Trains the height and width of a suburban house and the length of the Empire State Building would hurtle across the Greater German Reich, from Brest in the west to Bucharest in the east. They would be luxurious, providing unimaginable amenities for travellers.

And, unsurprisingly, they were never built.

Putting the mega into megalomania  

Hitler and his coterie of leading Nazis were not short on ideas for rebuilding Germany and their conquered lands. Their plans had some common threads. They were fans of the gigantic, the superlative and the technologically advanced.

Germany’s capital Berlin would be rebuilt with towering monuments to Nazi victories. Other German cities would be comprehensively redesigned, with Innsbruck becoming a world-class cultural centre and Nuremberg adorned as the sacred party city.

Nothing was too grandiose or impractical for their fervid imaginations.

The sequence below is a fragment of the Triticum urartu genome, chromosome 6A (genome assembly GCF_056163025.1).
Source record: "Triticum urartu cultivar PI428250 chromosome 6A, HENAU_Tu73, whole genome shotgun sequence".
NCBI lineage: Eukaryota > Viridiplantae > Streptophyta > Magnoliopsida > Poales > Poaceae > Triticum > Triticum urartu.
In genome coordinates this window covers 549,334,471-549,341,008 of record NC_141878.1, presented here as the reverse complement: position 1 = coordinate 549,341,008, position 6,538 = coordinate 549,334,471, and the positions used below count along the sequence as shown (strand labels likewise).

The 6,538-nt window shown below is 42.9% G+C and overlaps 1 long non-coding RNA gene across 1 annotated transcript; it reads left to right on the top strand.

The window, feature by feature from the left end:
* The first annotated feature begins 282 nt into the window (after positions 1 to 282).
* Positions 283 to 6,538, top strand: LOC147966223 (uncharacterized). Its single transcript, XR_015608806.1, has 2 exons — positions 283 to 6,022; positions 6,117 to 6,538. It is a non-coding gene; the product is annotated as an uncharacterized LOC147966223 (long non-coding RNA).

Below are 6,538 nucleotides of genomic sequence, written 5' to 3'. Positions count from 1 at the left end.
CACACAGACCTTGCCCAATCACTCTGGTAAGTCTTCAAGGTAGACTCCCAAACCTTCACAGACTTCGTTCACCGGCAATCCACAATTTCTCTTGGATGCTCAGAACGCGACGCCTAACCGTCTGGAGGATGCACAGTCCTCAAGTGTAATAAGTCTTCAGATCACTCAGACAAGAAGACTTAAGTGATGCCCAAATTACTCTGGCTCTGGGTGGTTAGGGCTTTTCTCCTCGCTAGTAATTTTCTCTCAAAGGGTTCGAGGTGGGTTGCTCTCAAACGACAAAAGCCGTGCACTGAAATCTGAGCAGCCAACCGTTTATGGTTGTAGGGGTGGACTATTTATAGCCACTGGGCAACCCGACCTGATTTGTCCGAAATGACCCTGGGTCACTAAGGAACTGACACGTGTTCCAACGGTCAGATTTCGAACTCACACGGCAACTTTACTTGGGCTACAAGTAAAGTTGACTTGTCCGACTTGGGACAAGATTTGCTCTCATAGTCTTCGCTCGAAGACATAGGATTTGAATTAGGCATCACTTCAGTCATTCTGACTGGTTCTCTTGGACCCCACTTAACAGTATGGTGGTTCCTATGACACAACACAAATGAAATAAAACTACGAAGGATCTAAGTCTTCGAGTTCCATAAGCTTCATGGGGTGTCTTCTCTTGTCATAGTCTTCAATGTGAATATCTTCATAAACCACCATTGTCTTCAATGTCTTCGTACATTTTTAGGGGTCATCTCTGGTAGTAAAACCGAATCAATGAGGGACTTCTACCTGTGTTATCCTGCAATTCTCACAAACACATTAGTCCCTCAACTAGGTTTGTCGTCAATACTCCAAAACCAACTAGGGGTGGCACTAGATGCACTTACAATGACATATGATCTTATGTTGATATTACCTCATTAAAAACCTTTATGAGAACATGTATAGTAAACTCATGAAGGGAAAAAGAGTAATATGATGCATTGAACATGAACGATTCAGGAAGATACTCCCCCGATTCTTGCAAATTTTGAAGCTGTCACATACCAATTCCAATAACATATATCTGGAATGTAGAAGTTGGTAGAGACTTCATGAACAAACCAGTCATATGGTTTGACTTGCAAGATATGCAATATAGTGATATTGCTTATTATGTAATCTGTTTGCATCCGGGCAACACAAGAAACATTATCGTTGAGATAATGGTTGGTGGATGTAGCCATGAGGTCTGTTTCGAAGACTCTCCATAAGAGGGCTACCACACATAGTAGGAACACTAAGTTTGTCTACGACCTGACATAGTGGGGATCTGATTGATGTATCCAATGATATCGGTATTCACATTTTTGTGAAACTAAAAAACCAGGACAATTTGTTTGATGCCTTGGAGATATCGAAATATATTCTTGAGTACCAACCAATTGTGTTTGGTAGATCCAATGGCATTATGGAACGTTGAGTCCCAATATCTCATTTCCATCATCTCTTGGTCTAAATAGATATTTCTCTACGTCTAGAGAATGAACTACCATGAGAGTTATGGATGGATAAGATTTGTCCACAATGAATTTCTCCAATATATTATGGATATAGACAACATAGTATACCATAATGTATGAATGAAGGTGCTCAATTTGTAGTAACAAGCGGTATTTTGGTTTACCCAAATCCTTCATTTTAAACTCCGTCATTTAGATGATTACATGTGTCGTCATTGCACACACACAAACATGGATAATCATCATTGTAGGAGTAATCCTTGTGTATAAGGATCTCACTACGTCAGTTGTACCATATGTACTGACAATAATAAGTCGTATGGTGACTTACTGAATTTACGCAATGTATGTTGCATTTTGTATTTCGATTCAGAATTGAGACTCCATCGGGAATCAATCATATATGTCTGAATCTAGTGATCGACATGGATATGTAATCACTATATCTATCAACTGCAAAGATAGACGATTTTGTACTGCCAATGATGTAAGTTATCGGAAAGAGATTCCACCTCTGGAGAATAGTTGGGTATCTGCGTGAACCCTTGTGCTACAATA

If Germany needed more land for food, they would resettle the Steppes and drain the Mediterranean.

Raw materials would be stripped from a new belt of colonies seized from defeated powers.

And the Greater German Reich and its satellite dependencies would be drawn together by a comprehensive network of transcontinental autobahn roads and gigantic high-speed trains. From the Atlantic coast to the Urals, the Black Sea to the Baltic, all Europe would be connected.

Germany’s standard gauge of 4 foot 8 1⁄2 inches would be replaced by a monstrous track more than double that width. The three-metre wide Breitspurbahn, or broad gauge railway, would have featured towering, double decker trains topping seven metres – more than double today’s

high speed


These vast carriages, comparable in width and height to a typical suburban semi-detached house, would have stretched for half a kilometre and sped across the Reich at more than 200 km/h.

Where the foxes say goodnight

Otto hadn’t been on one of these ancient, tiny trains for years. The Kleinspurbahn was somewhat oversold as a ‘standard service’, but it felt like stepping back in time.

He had changed trains at Paris’s Gare de l’Est. The Breitspurbahn had rolled into its specially built annex, longer and taller than the old station which Otto had entered to take his connecting service.

Once the Breitspurbahn had been rolled out across the Greater Reich, Otto hadn’t had much need to travel on the historic routes of the former Reichsbahn.